Tools like SMT solvers are mainly symbolic data manipulation software that allow you to analyze, transform, and reason about logical formulas. OCaml is made for that. There is also a more “computational” side to these tools, which requires precise programming of data structures as well as efficient memory management. OCaml, with its extremely [efficient garbage collector](https://www.ocamlpro.com/2020/03/23/ocaml-new-best-fit-garbage-collector/) (GC), is particularly suited for this kind of development. SMT solvers are tools that also need to be very reliable because errors are difficult to find and are potentially very harmful. OCaml’s type system contributes to the reliability of these tools.
Tools like SMT solvers are mainly symbolic data manipulation software that allow you to analyze, transform, and reason about logical formulas. OCaml is made for that. There is also a more “computational” side to these tools, which requires precise programming of data structures as well as efficient memory management. OCaml, with its extremely [efficient garbage collector](/blog/2020_03_23_in_depth_look_at_best_fit_gc) (GC), is particularly suited for this kind of development. SMT solvers are tools that also need to be very reliable because errors are difficult to find and are potentially very harmful. OCaml’s type system contributes to the reliability of these tools.
> “*SMT solvers are nowadays essential in software engineering*”
......@@ -54,7 +54,7 @@ Alt-Ergo is a software for proving logical formulas automatically (without human
#### In what way developing this software in OCaml benefits Alt-Ergo over its competitors?
It makes it more reliable, since an SMT solver, like any program, can have bugs. Most of Alt-Ergo is written in a purely functional programming style, i.e. only using immutable data structures. One of the advantages of this programming style is that it allowed us to formally prove the main components of Alt-Ergo (for example, its kernel was formalized using the Coq proof assistant, which would have been impossible with a language like C++) without sacrificing efficiency thanks to a very good garbage collector and OCaml’s very powerful persistent data structure library. We made use of OCaml’s module system, particularly functors and recursive modules, to conceive a very modular code, making it maintainable and easily extensible. OCaml allowed us to create [an SMT solver just as efficient as CVC4 or Z3 for program verification](https://ocamlpro.com/2019/07/09/alt-ergo-participation-to-the-smt-comp-2019/), but with a total number of lines of code divided by three or four.This obviously does not guarantee that Alt-Ergo has zero bugs, but it really helps us in fixing any if they are found.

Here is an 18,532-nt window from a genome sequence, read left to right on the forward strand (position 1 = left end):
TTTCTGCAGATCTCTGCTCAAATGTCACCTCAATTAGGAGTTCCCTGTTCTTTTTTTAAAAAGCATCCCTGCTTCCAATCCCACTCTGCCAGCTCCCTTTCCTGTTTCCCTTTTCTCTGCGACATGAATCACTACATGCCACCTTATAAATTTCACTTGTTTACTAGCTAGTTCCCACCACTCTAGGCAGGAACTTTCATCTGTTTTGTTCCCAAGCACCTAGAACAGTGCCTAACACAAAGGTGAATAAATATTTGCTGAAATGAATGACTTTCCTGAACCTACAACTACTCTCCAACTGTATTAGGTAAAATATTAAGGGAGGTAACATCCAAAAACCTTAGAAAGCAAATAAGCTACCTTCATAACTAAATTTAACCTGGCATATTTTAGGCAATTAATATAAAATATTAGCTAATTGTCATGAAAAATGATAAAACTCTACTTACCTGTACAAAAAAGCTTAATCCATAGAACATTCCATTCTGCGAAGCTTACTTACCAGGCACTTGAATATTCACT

It makes it more reliable, since an SMT solver, like any program, can have bugs. Most of Alt-Ergo is written in a purely functional programming style, i.e. only using immutable data structures. One of the advantages of this programming style is that it allowed us to formally prove the main components of Alt-Ergo (for example, its kernel was formalized using the Coq proof assistant, which would have been impossible with a language like C++) without sacrificing efficiency thanks to a very good garbage collector and OCaml’s very powerful persistent data structure library. We made use of OCaml’s module system, particularly functors and recursive modules, to conceive a very modular code, making it maintainable and easily extensible. OCaml allowed us to create [an SMT solver just as efficient as CVC4 or Z3 for program verification](/blog/2019_07_09_alt_ergo_participation_to_the_smt_comp_2019), but with a total number of lines of code divided by three or four.This obviously does not guarantee that Alt-Ergo has zero bugs, but it really helps us in fixing any if they are found.
#### What is your opinion on SMT solvers and the current state of the art of SMT?
......
......@@ -4,9 +4,9 @@ date=2020-06-09